Although Protestant exegesis and Scripture itself had long stressed the distinction between the letter and the spirit,  it was not until the advent of the Higher Criticism that the idea was put forward that man himself, in his attempt to commit Testament to writing, had corrupted the Word of God and was operating at a severe remove from the ultimate truths thought to be embodied within it. Theologians like Johann Salomo Semler (1725-91), Professor of Theology at Halle, had already insisted on the distinction between the Word of God and what was written in the Bible by human hand. Geddes went even further, however, and argued that the source of Scripture was oral testimony, "transmitted from generation to generation, in simple narrative, or rustic songs."  Blake's pervasive theme of the "heard" runs throughout the prophecies, and MHH is a work which is filled with utterances. "Every honest man" to Blake "is a Prophet; he utters his opinion both of private and public matters."  Stuart Peterfreund has written eloquently on the social uses of Blakean rhetoric by tracing the growth of language in Milton and Jerusalem from inhuman and animalistic sound to its redemption in authentic human speech.  But what I want to concentrate on here is a different reading of "utterances"—one in which Blake privileges the heard over the read, the aural and the oral over the visual and the written.
Only at the highest or penultimate levels in Blake is "word" transmitted directly to the understanding—from God to the prophets (see plate 12, A Memorable Fancy). For mortals, the senses are still the conduits to reason—but word and song, which proceed from an inner source, are purer and less mediated than any written form. Oral forms, too, however, can be corrupted, as they are handed down from bard or prophet; but Blake aims to short-circuit any potential misprision by claiming that his works are heard directly and at first hand from their oral source.  Scattered throughout Blake's works and his private jottings are his many claims to write from perceived voices or from dictation,  one of which is spelled out in MHH:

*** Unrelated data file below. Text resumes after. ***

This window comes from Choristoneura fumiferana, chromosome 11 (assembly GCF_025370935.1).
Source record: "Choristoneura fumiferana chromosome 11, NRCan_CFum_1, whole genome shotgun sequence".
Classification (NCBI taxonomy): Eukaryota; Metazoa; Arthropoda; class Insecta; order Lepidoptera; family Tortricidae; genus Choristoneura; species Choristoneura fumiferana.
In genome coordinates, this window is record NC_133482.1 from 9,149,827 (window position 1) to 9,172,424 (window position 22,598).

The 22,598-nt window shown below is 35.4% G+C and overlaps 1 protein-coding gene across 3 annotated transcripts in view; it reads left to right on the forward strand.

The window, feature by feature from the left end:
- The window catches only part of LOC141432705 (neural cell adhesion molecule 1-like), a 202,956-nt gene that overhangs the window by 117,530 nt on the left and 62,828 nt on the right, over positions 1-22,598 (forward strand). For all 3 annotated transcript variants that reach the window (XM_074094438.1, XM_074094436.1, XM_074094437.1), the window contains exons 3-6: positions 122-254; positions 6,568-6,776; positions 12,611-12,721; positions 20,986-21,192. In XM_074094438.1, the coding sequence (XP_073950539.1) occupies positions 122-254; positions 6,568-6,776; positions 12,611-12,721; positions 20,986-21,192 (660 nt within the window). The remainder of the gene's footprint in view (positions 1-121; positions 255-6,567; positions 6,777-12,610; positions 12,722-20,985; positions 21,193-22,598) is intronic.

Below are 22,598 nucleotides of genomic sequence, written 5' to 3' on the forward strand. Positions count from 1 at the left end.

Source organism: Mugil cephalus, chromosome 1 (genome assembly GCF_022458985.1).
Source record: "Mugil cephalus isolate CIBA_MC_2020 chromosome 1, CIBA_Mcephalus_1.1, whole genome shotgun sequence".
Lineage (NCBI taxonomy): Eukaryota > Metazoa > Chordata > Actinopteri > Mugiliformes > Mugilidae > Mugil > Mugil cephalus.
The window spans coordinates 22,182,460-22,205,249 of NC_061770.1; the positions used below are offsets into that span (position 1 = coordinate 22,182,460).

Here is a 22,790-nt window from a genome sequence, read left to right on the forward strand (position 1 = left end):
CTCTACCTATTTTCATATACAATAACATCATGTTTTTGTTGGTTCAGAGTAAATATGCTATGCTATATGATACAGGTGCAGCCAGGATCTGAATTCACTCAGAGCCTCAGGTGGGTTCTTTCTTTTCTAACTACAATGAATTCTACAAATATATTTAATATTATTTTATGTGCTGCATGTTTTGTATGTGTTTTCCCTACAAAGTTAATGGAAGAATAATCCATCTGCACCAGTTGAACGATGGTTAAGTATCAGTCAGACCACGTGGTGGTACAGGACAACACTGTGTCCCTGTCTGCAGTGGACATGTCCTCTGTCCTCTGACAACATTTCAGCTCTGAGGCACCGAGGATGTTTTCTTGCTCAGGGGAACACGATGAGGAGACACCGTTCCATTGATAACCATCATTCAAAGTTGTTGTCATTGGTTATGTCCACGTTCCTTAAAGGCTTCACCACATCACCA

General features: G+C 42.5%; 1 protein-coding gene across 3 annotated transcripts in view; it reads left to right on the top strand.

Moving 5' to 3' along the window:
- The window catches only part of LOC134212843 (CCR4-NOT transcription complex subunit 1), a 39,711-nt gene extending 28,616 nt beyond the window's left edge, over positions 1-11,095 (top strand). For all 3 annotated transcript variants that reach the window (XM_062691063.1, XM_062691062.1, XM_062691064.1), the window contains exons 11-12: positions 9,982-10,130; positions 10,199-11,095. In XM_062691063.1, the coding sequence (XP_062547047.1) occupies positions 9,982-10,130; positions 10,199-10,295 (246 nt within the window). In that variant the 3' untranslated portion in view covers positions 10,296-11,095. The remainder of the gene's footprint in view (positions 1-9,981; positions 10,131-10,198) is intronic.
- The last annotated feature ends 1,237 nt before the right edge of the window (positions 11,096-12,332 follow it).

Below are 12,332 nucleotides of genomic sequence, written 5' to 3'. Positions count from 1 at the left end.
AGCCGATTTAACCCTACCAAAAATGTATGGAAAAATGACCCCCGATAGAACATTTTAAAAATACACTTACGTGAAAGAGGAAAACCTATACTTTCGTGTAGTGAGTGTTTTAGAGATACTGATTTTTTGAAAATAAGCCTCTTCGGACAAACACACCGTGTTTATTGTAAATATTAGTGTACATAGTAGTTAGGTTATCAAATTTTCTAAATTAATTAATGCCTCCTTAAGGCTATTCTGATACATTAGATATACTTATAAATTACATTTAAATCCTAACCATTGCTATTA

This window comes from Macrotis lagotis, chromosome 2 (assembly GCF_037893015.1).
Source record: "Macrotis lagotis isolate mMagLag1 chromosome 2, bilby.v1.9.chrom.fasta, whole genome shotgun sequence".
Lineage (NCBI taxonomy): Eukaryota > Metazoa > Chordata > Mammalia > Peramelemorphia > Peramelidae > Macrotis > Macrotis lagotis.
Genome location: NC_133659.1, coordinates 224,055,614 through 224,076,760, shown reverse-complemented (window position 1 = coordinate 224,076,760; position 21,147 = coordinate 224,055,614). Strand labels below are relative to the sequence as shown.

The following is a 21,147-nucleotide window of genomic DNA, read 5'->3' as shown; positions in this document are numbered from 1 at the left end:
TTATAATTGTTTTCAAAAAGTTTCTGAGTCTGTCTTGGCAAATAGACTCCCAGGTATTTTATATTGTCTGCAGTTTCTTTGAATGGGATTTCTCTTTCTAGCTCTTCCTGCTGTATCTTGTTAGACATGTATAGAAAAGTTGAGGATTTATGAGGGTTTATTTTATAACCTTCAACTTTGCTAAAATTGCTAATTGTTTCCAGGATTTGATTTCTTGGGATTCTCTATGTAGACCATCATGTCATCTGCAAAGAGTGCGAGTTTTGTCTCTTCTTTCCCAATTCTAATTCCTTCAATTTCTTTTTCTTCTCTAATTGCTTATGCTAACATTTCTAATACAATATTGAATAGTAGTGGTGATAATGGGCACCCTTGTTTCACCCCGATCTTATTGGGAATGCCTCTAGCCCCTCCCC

the ancient tradition that the world will be consumed in fire at the end of six thousand years is true, as I have heard from Hell.E39, emphasis mine
Blake also hears Isaiah and Ezekiel in Plate 12 of MHH, "A Memorable Fancy", and "The voice of the Devil" supersedes written law even as it heads up Blake's list of errors caused by "all Bibles and sacred codes" (E34). As he does in exhortations to "hear the voice of the bard" (intro. to SoE) and to "sound the flute" in "Spring," Blake entreats his readers to listen: to "hear a plain fact...Now hear another...And now hear the reason" (MHH 22:2-5; emphases mine).
Furthermore, a number of Blake's engravings depict figures in the act of making utterance—weeping (title page to Jerusalem) prayer, ("The Little Black Boy") howling, (plate 8, Book of Urizen) or producing musical sound like the piper. The title page of MHH contains a figure (top right) which has been construed as weeping,  and ever more subtle images of oral acts can be identified in the title page. Even the joining at the lips of the androgynous figures (Princeton, vol. 3; copy F, plate 1) can be taken as a representation of a state of idealized intercourse which proceeds from direct communication and reception of utterance, as well as a portent of sexual coupling—Mark Bracher argues that the figures are being pulled apart by a force at their feet (Bracher 171), but fails to notice that the ascending pairs, initially joined only at the lips, eventually achieve full union and are uniting genitally as they rise, not fall, in the flames of Hell, unscathed by the clouds of fire.
Within Bracher's Lacanian reading, Blake's language is seen as subverting, repressing, and reorienting desire. The radical re-orienting tendency of Blake's language has been noted by Hazard Adams, and Mitchell puts forth a similar argument concerning Blake's design and dramatic structure.  Blake's free-ranging use of linearity and space keeps the reader working at creating meaning; Mitchell points out that the disjunctive picture-text relationship in many of Blake's illustrated works undermines both language and image as reliable epistemological sources. Yet Blake counteracts the unreliability of written language by offering within it his uttered forms of communication.